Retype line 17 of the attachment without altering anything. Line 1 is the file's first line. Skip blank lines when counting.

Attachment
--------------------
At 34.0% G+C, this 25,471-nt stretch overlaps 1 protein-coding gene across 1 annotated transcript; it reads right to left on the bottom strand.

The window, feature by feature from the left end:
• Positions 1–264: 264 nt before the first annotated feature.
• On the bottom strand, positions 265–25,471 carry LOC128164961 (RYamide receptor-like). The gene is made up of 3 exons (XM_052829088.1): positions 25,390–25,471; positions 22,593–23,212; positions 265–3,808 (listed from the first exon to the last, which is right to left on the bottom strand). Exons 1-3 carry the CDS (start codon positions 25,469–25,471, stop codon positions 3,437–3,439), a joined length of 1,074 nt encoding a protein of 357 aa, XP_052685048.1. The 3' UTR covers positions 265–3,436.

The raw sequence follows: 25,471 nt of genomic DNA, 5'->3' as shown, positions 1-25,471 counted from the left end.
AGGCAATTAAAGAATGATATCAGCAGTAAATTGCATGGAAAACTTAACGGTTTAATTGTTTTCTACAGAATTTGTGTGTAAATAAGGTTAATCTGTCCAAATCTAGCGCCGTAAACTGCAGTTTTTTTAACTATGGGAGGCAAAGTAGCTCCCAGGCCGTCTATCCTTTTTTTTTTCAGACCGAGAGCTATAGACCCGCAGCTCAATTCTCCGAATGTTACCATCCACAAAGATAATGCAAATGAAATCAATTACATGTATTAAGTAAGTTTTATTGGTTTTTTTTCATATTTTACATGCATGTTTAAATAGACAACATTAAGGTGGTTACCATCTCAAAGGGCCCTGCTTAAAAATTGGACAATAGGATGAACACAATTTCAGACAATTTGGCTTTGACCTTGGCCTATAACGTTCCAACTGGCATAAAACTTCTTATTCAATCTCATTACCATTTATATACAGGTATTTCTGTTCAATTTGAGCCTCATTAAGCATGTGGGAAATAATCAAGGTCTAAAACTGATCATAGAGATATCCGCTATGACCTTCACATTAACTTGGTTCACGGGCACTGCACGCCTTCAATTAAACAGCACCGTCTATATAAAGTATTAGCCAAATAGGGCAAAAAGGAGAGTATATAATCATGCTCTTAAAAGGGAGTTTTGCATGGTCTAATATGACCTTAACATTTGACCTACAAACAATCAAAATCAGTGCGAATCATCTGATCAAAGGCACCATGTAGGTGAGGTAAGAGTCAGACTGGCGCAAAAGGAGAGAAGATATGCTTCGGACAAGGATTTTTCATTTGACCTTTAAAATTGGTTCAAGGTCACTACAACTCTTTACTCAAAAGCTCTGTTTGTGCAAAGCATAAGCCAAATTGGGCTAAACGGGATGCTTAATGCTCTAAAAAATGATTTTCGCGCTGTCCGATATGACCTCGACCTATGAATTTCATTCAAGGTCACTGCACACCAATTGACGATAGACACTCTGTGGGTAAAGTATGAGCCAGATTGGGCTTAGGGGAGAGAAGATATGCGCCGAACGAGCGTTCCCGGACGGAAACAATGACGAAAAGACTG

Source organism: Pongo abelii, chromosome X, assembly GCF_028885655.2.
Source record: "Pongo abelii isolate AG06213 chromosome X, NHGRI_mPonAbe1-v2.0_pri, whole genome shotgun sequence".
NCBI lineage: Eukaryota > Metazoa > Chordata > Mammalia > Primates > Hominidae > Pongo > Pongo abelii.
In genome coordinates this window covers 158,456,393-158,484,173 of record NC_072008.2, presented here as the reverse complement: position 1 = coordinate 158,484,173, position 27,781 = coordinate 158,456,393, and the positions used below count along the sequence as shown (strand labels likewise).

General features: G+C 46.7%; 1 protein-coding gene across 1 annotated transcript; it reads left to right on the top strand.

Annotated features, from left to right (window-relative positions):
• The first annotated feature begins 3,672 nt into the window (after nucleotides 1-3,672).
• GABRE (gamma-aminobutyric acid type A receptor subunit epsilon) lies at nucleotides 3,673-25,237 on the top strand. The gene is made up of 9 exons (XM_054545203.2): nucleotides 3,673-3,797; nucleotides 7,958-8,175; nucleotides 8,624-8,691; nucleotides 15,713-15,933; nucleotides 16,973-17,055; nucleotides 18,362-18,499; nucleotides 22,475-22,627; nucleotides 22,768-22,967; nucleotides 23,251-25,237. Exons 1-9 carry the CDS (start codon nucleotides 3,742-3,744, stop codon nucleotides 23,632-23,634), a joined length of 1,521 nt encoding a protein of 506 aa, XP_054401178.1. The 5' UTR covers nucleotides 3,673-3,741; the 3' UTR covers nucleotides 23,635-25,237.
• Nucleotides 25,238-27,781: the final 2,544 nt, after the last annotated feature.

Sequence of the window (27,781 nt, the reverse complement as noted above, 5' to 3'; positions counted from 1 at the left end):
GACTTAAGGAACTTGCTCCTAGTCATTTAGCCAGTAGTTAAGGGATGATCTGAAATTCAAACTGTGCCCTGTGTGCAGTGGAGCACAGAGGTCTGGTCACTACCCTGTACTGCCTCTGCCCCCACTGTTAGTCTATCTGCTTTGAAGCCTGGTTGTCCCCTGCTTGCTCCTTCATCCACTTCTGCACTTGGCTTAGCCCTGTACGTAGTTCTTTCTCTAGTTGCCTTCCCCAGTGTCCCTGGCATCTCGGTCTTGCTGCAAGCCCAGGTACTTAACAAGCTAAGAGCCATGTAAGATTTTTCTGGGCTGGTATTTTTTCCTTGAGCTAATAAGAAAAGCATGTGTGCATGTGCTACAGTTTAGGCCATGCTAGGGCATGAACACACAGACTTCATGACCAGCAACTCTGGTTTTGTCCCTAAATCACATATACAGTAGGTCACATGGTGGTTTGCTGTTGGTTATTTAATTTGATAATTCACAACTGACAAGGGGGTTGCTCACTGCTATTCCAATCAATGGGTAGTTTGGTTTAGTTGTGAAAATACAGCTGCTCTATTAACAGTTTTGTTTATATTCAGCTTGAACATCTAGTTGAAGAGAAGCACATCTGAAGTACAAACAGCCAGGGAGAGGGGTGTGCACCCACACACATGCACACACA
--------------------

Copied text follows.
GACTTAAGGAACTTGCTCCTAGTCATTTAGCCAGTAGTTAAGGGATGATCTGAAATTCAAACTGTGCCCTGTGTGCAGTGGAGCACAGAGGTCTGGTCACTACCCTGTACTGCCTCTGCCCCCACTGTTAGTCTATCTGCTTTGAAGCCTGGTTGTCCCCTGCTTGCTCCTTCATCCACTTCTGCACTTGGCTTAGCCCTGTACGTAGTTCTTTCTCTAGTTGCCTTCCCCAGTGTCCCTGGCATCTCGGTCTTGCTGCAAGCCCAGGTACTTAACAAGCTAAGAGCCATGTAAGATTTTTCTGGGCTGGTATTTTTTCCTTGAGCTAATAAGAAAAGCATGTGTGCATGTGCTACAGTTTAGGCCATGCTAGGGCATGAACACACAGACTTCATGACCAGCAACTCTGGTTTTGTCCCTAAATCACATATACAGTAGGTCACATGGTGGTTTGCTGTTGGTTATTTAATTTGATAATTCACAACTGACAAGGGGGTTGCTCACTGCTATTCCAATCAATGGGTAGTTTGGTTTAGTTGTGAAAATACAGCTGCTCTATTAACAGTTTTGTTTATATTCAGCTTGAACATCTAGTTGAAGAGAAGCACATCTGAAGTACAAACAGCCAGGGAGAGGGGTGTGCACCCACACACATGCACACACA